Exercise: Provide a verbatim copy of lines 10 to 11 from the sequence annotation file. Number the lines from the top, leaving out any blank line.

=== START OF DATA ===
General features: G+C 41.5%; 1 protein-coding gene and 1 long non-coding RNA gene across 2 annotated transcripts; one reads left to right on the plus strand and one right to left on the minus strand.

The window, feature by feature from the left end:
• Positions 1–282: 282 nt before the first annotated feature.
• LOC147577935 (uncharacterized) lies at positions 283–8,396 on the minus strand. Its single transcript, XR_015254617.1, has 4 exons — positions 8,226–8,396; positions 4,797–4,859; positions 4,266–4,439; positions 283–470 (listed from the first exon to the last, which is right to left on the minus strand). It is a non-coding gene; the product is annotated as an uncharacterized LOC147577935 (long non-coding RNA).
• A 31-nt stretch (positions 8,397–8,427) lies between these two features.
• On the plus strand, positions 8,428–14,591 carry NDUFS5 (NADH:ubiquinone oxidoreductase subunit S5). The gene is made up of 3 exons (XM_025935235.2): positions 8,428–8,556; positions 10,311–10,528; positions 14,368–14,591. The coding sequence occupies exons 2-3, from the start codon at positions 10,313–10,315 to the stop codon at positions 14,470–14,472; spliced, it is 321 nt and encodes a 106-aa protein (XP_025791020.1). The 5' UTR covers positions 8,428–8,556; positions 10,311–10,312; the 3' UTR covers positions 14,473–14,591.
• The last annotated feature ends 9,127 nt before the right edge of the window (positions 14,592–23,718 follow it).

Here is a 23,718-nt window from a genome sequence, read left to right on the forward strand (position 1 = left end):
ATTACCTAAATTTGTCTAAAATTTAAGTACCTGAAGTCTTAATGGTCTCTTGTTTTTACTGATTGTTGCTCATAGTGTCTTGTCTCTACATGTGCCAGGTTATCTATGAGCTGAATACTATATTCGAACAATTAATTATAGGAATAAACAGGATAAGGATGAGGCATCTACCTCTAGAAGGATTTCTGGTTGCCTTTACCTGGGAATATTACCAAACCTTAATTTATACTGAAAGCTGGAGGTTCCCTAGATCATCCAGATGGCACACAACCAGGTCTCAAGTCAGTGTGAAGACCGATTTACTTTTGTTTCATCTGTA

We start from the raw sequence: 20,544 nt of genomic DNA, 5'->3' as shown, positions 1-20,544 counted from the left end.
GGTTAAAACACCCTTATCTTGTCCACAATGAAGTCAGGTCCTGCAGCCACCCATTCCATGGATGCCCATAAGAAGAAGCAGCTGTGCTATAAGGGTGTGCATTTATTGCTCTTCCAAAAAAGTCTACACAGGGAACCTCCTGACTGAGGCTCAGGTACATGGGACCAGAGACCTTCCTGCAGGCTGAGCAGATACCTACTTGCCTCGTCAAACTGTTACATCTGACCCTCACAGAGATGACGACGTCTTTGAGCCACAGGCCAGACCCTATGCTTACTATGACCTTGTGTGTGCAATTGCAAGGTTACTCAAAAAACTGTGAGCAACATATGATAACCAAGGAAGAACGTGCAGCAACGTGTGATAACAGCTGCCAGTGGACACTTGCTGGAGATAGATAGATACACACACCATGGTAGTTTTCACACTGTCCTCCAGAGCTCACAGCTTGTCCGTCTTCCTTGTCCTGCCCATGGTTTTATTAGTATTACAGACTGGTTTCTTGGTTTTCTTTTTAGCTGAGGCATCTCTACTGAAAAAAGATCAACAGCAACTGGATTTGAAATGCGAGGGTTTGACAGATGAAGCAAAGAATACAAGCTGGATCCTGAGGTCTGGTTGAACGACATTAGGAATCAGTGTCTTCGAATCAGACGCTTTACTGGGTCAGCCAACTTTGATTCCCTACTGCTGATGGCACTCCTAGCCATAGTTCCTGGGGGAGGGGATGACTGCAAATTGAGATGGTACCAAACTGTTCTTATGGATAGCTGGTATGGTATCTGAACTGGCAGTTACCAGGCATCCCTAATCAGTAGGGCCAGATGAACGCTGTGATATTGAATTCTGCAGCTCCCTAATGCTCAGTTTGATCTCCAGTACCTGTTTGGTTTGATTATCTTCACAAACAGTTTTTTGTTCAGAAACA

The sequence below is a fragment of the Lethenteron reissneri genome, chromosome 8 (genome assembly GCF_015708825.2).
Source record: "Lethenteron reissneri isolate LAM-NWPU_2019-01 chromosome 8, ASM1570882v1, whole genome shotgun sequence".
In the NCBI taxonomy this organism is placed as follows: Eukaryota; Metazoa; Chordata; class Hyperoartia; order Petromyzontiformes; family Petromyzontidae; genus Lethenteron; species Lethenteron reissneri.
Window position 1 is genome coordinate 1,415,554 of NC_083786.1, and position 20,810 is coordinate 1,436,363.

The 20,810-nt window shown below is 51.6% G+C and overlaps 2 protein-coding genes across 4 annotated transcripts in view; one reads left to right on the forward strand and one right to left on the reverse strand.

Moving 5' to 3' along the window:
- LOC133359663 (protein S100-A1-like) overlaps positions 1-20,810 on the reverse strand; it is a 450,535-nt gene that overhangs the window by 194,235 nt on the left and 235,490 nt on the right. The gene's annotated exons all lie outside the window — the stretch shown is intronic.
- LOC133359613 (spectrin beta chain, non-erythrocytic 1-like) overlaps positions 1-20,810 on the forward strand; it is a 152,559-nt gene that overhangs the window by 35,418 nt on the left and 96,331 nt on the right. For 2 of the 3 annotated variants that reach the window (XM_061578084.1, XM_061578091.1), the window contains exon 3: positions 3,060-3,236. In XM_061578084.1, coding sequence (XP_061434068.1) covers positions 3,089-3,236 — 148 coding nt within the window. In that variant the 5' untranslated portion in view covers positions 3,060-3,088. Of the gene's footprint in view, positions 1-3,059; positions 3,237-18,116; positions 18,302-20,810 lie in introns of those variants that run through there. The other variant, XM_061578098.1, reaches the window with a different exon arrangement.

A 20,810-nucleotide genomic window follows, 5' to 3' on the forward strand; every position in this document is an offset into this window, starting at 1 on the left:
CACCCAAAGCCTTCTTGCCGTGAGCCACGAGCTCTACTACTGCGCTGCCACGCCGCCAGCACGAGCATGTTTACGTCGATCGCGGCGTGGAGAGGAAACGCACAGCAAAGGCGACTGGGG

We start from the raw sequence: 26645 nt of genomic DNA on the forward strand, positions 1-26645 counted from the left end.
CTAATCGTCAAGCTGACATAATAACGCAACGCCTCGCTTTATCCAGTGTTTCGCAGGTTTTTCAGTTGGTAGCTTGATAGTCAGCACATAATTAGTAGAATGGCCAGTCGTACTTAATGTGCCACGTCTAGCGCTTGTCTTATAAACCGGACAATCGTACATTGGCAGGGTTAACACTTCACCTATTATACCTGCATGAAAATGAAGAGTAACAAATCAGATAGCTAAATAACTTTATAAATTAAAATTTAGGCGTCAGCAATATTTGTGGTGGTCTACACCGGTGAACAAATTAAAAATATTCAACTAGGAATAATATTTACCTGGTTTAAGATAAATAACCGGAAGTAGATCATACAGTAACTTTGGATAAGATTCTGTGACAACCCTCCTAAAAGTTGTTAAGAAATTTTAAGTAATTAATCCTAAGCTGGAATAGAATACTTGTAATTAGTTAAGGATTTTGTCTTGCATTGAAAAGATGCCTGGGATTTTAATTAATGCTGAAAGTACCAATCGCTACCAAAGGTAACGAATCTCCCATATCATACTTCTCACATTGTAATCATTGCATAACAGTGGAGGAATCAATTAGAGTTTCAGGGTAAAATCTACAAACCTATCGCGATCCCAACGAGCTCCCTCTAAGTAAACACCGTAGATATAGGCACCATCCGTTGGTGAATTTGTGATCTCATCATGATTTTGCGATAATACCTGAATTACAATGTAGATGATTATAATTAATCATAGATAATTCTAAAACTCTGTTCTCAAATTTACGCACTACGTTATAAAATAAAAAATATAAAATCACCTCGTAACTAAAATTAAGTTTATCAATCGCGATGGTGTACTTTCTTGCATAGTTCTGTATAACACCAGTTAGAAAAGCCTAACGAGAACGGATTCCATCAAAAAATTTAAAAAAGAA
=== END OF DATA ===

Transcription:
We start from the raw sequence: 20,544 nt of genomic DNA, 5'->3' as shown, positions 1-20,544 counted from the left end.
GGTTAAAACACCCTTATCTTGTCCACAATGAAGTCAGGTCCTGCAGCCACCCATTCCATGGATGCCCATAAGAAGAAGCAGCTGTGCTATAAGGGTGTGCATTTATTGCTCTTCCAAAAAAGTCTACACAGGGAACCTCCTGACTGAGGCTCAGGTACATGGGACCAGAGACCTTCCTGCAGGCTGAGCAGATACCTACTTGCCTCGTCAAACTGTTACATCTGACCCTCACAGAGATGACGACGTCTTTGAGCCACAGGCCAGACCCTATGCTTACTATGACCTTGTGTGTGCAATTGCAAGGTTACTCAAAAAACTGTGAGCAACATATGATAACCAAGGAAGAACGTGCAGCAACGTGTGATAACAGCTGCCAGTGGACACTTGCTGGAGATAGATAGATACACACACCATGGTAGTTTTCACACTGTCCTCCAGAGCTCACAGCTTGTCCGTCTTCCTTGTCCTGCCCATGGTTTTATTAGTATTACAGACTGGTTTCTTGGTTTTCTTTTTAGCTGAGGCATCTCTACTGAAAAAAGATCAACAGCAACTGGATTTGAAATGCGAGGGTTTGACAGATGAAGCAAAGAATACAAGCTGGATCCTGAGGTCTGGTTGAACGACATTAGGAATCAGTGTCTTCGAATCAGACGCTTTACTGGGTCAGCCAACTTTGATTCCCTACTGCTGATGGCACTCCTAGCCATAGTTCCTGGGGGAGGGGATGACTGCAAATTGAGATGGTACCAAACTGTTCTTATGGATAGCTGGTATGGTATCTGAACTGGCAGTTACCAGGCATCCCTAATCAGTAGGGCCAGATGAACGCTGTGATATTGAATTCTGCAGCTCCCTAATGCTCAGTTTGATCTCCAGTACCTGTTTGGTTTGATTATCTTCACAAACAGTTTTTTGTTCAGAAACA